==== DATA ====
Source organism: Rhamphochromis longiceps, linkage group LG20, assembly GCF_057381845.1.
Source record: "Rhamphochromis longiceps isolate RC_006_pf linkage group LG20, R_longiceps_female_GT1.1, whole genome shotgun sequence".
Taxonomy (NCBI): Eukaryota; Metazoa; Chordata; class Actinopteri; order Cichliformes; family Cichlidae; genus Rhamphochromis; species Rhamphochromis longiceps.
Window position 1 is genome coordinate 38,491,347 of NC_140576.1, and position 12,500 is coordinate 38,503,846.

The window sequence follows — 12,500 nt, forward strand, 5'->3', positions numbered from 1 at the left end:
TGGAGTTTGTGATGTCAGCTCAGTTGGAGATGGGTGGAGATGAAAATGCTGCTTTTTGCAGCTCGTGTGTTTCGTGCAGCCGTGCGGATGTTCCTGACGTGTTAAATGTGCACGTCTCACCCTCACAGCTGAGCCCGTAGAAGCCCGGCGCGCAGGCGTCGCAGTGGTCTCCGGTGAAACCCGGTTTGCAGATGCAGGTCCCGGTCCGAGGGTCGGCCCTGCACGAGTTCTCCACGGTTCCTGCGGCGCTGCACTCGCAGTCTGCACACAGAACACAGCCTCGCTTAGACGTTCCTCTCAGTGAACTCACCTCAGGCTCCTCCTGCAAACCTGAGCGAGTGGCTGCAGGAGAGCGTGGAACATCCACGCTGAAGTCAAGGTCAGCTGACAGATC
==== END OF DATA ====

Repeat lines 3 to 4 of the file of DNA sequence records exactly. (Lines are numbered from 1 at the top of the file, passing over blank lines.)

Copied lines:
Taxonomy (NCBI): Eukaryota; Metazoa; Chordata; class Actinopteri; order Cichliformes; family Cichlidae; genus Rhamphochromis; species Rhamphochromis longiceps.
Window position 1 is genome coordinate 38,491,347 of NC_140576.1, and position 12,500 is coordinate 38,503,846.